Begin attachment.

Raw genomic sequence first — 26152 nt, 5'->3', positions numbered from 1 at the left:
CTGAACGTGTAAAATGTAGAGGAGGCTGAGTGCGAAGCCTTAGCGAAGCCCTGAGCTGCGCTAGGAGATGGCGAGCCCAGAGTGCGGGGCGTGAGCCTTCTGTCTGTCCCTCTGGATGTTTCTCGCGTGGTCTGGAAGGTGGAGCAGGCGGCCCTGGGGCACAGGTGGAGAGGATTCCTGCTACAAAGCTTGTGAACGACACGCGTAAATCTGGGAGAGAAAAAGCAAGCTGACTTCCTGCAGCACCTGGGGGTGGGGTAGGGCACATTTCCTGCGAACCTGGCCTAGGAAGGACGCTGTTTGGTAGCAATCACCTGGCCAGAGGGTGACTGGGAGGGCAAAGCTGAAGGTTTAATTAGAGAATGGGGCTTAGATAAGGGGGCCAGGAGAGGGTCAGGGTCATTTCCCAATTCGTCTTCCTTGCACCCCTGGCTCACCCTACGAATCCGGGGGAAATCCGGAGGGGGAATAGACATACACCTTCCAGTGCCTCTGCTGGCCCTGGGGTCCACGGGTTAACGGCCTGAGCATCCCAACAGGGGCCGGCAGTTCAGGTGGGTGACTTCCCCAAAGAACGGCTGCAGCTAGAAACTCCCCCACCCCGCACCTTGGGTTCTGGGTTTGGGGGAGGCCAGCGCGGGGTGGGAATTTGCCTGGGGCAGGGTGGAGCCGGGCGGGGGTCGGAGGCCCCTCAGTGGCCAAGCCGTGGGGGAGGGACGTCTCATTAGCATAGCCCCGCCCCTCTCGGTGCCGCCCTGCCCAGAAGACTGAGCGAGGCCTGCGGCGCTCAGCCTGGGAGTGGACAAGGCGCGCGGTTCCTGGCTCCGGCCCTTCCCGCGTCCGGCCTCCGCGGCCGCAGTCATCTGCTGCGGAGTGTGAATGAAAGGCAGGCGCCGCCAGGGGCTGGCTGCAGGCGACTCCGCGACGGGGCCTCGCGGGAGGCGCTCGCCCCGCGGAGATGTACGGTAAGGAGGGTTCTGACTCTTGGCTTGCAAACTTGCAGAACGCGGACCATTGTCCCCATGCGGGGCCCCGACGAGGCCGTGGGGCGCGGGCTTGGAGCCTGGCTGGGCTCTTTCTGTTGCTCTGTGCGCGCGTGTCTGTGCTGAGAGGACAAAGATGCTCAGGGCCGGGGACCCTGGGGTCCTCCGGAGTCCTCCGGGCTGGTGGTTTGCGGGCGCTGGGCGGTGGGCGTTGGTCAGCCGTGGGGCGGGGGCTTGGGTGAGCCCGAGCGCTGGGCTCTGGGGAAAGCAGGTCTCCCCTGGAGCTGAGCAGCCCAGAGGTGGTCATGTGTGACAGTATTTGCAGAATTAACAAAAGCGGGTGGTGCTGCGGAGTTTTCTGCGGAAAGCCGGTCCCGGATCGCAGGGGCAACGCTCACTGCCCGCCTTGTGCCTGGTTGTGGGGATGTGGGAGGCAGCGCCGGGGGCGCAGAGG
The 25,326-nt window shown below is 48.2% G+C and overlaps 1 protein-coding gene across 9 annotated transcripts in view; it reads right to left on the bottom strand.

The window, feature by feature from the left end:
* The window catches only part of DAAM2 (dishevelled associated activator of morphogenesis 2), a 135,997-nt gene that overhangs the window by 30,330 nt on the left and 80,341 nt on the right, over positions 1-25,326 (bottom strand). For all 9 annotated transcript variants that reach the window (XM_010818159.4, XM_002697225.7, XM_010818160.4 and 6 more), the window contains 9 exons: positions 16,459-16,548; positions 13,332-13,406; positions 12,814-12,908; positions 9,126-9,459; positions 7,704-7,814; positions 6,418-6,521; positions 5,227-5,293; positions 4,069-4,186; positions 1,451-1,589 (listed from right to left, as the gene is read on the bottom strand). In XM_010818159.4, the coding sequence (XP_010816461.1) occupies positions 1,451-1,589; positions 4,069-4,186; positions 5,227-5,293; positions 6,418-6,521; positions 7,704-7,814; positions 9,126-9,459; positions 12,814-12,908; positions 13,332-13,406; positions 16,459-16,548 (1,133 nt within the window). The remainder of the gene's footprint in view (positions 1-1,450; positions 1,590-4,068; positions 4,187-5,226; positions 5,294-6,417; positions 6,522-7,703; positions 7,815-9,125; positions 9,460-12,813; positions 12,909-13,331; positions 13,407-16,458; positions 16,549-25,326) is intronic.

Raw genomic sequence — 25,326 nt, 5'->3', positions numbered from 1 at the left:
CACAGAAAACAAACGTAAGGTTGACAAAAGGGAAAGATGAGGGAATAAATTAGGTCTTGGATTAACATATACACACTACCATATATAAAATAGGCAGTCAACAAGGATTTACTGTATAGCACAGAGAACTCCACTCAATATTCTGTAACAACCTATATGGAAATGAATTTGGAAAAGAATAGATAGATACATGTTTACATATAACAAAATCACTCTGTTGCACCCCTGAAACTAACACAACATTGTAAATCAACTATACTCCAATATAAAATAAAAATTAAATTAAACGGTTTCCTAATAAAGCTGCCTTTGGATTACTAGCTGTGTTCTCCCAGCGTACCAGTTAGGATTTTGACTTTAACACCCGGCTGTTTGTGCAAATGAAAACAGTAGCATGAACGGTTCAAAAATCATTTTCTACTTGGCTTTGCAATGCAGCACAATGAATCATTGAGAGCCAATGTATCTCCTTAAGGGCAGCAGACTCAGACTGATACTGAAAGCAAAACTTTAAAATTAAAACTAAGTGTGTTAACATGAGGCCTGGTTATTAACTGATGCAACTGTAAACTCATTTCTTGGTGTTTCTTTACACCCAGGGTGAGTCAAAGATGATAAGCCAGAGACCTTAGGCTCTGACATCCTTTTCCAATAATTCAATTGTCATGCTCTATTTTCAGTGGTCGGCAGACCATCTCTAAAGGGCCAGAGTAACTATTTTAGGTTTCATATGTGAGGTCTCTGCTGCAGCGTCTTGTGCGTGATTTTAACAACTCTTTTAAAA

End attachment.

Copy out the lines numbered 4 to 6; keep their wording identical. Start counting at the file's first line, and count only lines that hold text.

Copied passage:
The window, feature by feature from the left end:
* The window catches only part of DAAM2 (dishevelled associated activator of morphogenesis 2), a 135,997-nt gene that overhangs the window by 30,330 nt on the left and 80,341 nt on the right, over positions 1-25,326 (bottom strand). For all 9 annotated transcript variants that reach the window (XM_010818159.4, XM_002697225.7, XM_010818160.4 and 6 more), the window contains 9 exons: positions 16,459-16,548; positions 13,332-13,406; positions 12,814-12,908; positions 9,126-9,459; positions 7,704-7,814; positions 6,418-6,521; positions 5,227-5,293; positions 4,069-4,186; positions 1,451-1,589 (listed from right to left, as the gene is read on the bottom strand). In XM_010818159.4, the coding sequence (XP_010816461.1) occupies positions 1,451-1,589; positions 4,069-4,186; positions 5,227-5,293; positions 6,418-6,521; positions 7,704-7,814; positions 9,126-9,459; positions 12,814-12,908; positions 13,332-13,406; positions 16,459-16,548 (1,133 nt within the window). The remainder of the gene's footprint in view (positions 1-1,450; positions 1,590-4,068; positions 4,187-5,226; positions 5,294-6,417; positions 6,522-7,703; positions 7,815-9,125; positions 9,460-12,813; positions 12,909-13,331; positions 13,407-16,458; positions 16,549-25,326) is intronic.

Raw genomic sequence — 25,326 nt, 5'->3', positions numbered from 1 at the left: